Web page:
As it enters a holiday selling season that could prove crucial to the long-term viability of its Blu-ray high-definition optical disc format, consumer electronics giant Sony is also continuing to look for new ways to use the Internet to bring content to Sony HDTV sets.
At a press briefing in New York last month, Sony executives admitted that Blu-ray sales have lagged behind their own projections, but said they expected significant growth for the format during this holiday buying period despite a weak economy that has seen retail giant Circuit City file for bankruptcy. Sony Electronics President and COO Stan Glasgow said that the current $299 price for Blu-ray players—an item that initially debuted for $1,000—is proving attractive to consumers, as are bundles of Blu-ray players and Sony HDTV sets.
Of course, the biggest boost for Blu-ray is that the format war with Toshiba's HD-DVD format officially ended last February, making it easier to promote a new disc player to consumers.
“If it was about formats last year, this year it's about upscaling DVD vs. Blu-ray,” says Sony Consumer Sales President Jay Vandenbree, referring to the upconverting standard-def DVD players that Toshiba and other manufacturers are pushing as cost-effective alternatives.
But Blu-ray is also getting fresh competition from file-based Internet movie services like Apple iTunes, Netflix and Vudu, which have figured out how to facilitate on-demand viewing of movies and TV shows on the living room TV without the clunky workarounds that have historically been required to connect a computer to a TV in order to view Web video.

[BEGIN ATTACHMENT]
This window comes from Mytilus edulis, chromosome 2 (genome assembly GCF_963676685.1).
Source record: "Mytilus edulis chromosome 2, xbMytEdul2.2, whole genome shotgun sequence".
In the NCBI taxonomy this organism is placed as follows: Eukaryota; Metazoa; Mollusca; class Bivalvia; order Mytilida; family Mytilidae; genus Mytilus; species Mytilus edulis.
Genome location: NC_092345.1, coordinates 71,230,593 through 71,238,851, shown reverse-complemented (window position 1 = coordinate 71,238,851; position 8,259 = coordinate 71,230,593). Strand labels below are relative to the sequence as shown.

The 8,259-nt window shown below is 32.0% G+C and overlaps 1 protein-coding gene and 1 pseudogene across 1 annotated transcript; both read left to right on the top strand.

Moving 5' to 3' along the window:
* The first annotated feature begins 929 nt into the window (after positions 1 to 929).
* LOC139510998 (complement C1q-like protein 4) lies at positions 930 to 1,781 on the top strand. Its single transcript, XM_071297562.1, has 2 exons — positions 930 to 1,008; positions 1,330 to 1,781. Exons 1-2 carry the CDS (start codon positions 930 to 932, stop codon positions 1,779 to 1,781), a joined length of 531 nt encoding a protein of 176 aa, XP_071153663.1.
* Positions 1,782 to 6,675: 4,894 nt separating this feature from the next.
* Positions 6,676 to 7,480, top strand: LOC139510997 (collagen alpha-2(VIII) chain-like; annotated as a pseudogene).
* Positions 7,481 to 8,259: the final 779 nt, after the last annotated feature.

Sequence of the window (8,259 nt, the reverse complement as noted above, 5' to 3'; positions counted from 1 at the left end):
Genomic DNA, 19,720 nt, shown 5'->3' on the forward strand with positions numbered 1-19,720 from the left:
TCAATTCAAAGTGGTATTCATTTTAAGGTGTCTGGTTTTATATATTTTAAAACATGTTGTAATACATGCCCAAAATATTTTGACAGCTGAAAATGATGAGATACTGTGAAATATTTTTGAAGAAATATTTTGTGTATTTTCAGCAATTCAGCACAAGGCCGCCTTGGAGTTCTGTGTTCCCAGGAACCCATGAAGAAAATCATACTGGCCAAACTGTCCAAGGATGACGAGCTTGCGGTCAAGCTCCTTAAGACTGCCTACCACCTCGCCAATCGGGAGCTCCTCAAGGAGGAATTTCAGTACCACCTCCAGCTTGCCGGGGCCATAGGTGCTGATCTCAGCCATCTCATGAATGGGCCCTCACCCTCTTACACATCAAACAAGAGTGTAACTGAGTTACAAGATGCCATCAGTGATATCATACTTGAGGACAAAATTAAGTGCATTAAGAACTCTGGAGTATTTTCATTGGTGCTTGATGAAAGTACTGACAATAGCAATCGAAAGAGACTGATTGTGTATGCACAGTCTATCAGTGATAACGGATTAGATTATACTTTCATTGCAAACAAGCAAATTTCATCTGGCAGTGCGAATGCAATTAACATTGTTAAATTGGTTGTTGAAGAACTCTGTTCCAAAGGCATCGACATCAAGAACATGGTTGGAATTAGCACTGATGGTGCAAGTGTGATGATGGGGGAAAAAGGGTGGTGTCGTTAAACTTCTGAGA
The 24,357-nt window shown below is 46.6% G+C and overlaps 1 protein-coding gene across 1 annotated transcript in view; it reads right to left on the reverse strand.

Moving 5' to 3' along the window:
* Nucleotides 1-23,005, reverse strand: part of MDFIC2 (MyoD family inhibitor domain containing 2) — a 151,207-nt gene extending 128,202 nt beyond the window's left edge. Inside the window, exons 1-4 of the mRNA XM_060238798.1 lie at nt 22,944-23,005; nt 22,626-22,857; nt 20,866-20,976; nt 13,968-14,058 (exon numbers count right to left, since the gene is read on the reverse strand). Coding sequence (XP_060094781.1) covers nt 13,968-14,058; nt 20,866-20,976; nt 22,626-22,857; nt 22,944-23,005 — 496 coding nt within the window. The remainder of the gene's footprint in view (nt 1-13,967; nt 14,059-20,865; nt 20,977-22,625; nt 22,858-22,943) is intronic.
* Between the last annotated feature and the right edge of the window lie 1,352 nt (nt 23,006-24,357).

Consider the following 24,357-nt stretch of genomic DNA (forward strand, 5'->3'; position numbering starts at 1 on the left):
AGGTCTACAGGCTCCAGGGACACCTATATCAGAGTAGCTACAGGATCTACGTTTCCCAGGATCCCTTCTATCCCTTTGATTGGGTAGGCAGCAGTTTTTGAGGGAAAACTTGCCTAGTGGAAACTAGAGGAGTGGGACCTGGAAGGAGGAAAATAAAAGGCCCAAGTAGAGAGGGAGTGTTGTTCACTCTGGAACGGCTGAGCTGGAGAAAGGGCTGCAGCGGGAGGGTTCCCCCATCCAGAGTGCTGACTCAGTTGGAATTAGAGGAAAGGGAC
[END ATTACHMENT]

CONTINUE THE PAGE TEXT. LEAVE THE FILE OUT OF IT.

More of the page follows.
Such services deliver high-definition movies through the Internet to big-screen sets using either dedicated set-top boxes, TiVo digital video recorders or high-end game consoles like Microsoft's Xbox. Vudu, which uses a proprietary $299 box sold online and at Best Buy, has even introduced a new high-end format called HDX that uses the same 1,080-line progressive scan format as Blu-ray, albeit at a much lower bitrate.
Sony has responded to the burgeoning Internet movie on-demand market. It has started its own movie download service for its popular PlayStation 3 console, which already had the ability to play back Blu-ray discs.
“We're going to continue to develop that,” Glasgow says. “We would like to expand the PS3 store to other studios.”
Besides the online movie download capability of the PlayStation 3, Sony is also pushing the delivery of streaming content to the TV through the Bravia Internet Video Link, a $300 add-on module that connects to a home network through an Ethernet link.
In addition to delivering Web video content from partners like Yahoo and YouTube, the Bravia Internet Video Link was used by Sony in late October to deliver a streaming version of its movie Hancock in advance of the Blu-ray release last week. The streaming version of Hancock sold for $9.99; consumers who bought it will also get a hard copy of the movie on Blu-ray.
Glasgow acknowledges that Internet movie delivery might be competitive with Blu-ray but says the two distribution methods can coexist in the long run.
“I don't think everybody is going to move to downloads,” he says. “I don't think there is enough bandwidth for everyone.”
He also believes that many consumers will still prefer purchasing their movies in the physical form of a Blu-ray disc.
But that hasn't stopped Sony from looking for new ways to use the Internet to deliver content. Glasgow hinted that the company might unveil products at the CES show in January that directly integrate Internet connectivity into the TV set, eliminating the need for a separate device like the Video Link or PlayStation in order to watch movies through the Internet. Such products might also incorporate the tru2way software specification, developed by the cable industry and supported by Sony and other major TV-set makers, which eliminates the need for a cable set-top box in order to watch premium cable programming.
“We're taking steps to make it easier,” Glasgow says of Internet movie delivery. “We believe that Internet content will be part of TV-watching in the future.”